What's to do in Guam?
September 20, 2012 5:05 PM   Subscribe

What's there to do in Guam in early October?

I'll be in Guam for the first two weeks in October for work. I will be busy from 9ish-5ish, but if the Hivemind has any suggestions for what to do in their free time, from places for meals (breakfast, lunch, or dinner) in or around Tamuning, to a place to stay or stuff to do after work. I'll also have a free weekend there, so any day trips or other sightseeing suggestions would be great.

I've checked the weather, and it looks grim in terms of rain, heat, and humidity. I will have a rental car, so driving's no problem.

Finally, can I drink the water/eat the food? I'm coming from Boston, and the info on that seems to be a bit conflicted.
posted by Aizkolari to Travel & Transportation around Guam (8 answers total) 1 user marked this as a favorite
Buddy of mine is on a flight back from there as we speak...sent this to him and will fwd you any inside dope.
posted by timsteil at 6:10 PM on September 20, 2012

Yes, you can drink the water. Guam has changed a lot in the past ten to fifteen years. What do you like to do? You'll be longish walking distance to Tumon, which has lots of touristy stuff and restaurants. I'd definitely go snorkeling on the weekend if that's at all appealing. Hagatna had a nice brewery/restaurant, the Mermaid, which was my favorite when I lived there in 2010. Memail me if you have questions.
posted by momus_window at 7:33 PM on September 20, 2012

(On my phone, hence disjointedness)
posted by momus_window at 7:35 PM on September 20, 2012

Ten to fifteen years? The water and food were safe when I was there in 79-80, and likely long before.

Don't limit yourself to the Tamuning area - the whole island is within your reach, at least on weekends. It's pretty small. You could even take a day trip to Saipan, where there are more WWII memorials, and from there to Tinian for a sobering visit to the abandoned airfield that the Enola Gay took off from before attacking Hiroshima.

Snorkeling's not what it used to be, not as many fish in Tumon bay since all the development. But maybe it's better along the fringing reefs.

On the weekend, you could hike Mt. Lam Lam, the highest point, for an amazing view. There's an old Spanish fort over on the Southwest side, I think, kind of toward the Coco Island lagoon. There are views and centuries-old cannons.

Over on the other side (East) there's a swimming hole, which is just a natural pool in the coral. The waves come up and flood the jagged basins & crevices & whatever - I guess they're like tidepools kind of - and you can just wander around there and look closely and you'll see all kinds of amazing sea life, right there in the little pools in the rocks. Colorful fish, even pairs of shrimp and shrimp gobies.

Near there there's a cultural center type of place where someone of Chamorro descent will show you how to make various traditional crafts that were long ago abandoned by the locals.

Talafofo falls is on that side, too, and you can hike to the falls.

Also check out the latte ("latty") stones. They kind of look like birdbaths carved out of stone, and they're the old supports from Chamorro buildings. There's a park with a bunch of them, can't remember where.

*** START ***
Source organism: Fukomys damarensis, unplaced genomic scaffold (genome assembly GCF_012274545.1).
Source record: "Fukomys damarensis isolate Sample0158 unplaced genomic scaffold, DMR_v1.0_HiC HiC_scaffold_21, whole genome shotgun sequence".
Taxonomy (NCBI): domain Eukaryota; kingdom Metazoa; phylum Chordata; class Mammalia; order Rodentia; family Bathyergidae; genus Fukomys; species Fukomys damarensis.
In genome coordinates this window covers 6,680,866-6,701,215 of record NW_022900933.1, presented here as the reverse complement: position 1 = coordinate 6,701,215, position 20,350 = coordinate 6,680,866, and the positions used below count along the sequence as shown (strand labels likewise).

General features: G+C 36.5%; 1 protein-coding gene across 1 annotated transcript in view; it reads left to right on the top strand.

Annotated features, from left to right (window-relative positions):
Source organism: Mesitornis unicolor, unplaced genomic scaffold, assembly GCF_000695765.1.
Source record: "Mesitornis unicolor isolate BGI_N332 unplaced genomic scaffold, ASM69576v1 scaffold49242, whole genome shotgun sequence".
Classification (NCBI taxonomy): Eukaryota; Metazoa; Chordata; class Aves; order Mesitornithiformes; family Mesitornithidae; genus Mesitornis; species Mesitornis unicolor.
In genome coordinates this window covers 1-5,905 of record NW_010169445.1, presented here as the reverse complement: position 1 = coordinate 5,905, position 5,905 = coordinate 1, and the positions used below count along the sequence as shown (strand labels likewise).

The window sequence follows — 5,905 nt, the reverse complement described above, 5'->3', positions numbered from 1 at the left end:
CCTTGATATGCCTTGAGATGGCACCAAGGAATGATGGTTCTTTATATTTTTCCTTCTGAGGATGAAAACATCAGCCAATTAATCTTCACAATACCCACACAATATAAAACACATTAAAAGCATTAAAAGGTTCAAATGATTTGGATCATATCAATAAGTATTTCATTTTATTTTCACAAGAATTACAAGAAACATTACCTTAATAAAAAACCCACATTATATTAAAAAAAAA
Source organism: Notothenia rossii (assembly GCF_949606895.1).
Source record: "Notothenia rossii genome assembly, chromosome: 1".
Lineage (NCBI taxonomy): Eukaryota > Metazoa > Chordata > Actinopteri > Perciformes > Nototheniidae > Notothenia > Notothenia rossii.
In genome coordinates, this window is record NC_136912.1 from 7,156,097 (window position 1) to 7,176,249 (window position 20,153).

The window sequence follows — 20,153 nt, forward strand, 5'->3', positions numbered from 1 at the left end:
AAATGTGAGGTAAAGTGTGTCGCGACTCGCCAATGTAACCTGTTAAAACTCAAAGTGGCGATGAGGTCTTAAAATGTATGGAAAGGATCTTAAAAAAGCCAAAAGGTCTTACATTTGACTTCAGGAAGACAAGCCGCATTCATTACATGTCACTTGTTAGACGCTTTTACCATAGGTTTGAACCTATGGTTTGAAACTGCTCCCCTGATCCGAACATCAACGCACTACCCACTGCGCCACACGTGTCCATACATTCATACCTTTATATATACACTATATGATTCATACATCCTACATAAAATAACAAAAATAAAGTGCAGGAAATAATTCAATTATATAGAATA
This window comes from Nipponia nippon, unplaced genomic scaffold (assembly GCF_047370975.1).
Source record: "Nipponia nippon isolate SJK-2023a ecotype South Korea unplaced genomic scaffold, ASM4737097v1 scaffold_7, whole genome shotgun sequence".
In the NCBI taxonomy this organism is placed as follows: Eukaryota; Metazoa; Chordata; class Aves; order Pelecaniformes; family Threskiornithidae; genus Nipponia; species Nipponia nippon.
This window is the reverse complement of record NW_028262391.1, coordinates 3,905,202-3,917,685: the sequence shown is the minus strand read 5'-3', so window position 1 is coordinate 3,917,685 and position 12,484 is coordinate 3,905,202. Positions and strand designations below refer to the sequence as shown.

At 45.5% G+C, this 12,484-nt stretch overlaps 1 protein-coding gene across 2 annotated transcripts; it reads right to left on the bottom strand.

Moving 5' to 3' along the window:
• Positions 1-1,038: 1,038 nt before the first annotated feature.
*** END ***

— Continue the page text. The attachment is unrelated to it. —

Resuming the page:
I bet you could even locate the cave where the last Japanese WWII soldier hid out until the 1970s.

It's changed a lot there. I heard a rumor Rodney's Birthday Party Road even has a proper street sign now.

Now, I'm getting nostalgic. And a little jealous. Have fun.
posted by univac at 8:01 PM on September 20, 2012 [1 favorite]

Thanks for the answers so far. I didn't mean to besmirch the island's water supply, but this CDC page seemed to imply that it might not be potable. I do like to hike and snorkel and am open to all kinds of cultural or outdoorsy activities.
posted by Aizkolari at 6:04 AM on September 21, 2012

I just hadn't heard the water thing, and thought it was bizarre - there are Coach stores and resort hotels.

I remembered a couple nice restaurants: Meskla (Chamorro fusion) and PROA. There's also lots of good midrange Japanese food. Really, it's not a big island, and your colleagues/hotel will have good recs.

If you like hiking, you might want to try a boonie stomp. (The schedule is old, but there's contact info.) Often, they hike somewhere you can swim/snorkel and/or go by ancient villages with latte stones, and it's a pretty friendly crowd.

The Navy base has excellent snorkeling if you have someone with a military ID to get you in. Otherwise, Gun Beach, north of Tumon, is a good bet.

Driving around the island is a nice day trip - you can stop when you see a beach/view/Spanish building you like, and purchase tuba (homebrew palm wine) if you're so inclined.
posted by momus_window at 7:41 AM on September 21, 2012 [1 favorite]

Great diving and snorkling is easily available on Guam, check in with one of the local dive shops. One of the easiest really nice places for snorkel or SCUBA is Gun Beach. Have lunch at Jeff's Pirate Cove.
posted by X4ster at 11:36 AM on September 21, 2012 [1 favorite]

From a restaurant standpoint (sorry, fuzzy on place names), there was a good Mexican restaurant near the city hall/downtown area towards the middle of the island, and nearer towards the tourist strip, there was an amazing BBQ/Jamaican restaurant. I would highly recommend it.
posted by Ghidorah at 5:15 AM on September 23, 2012

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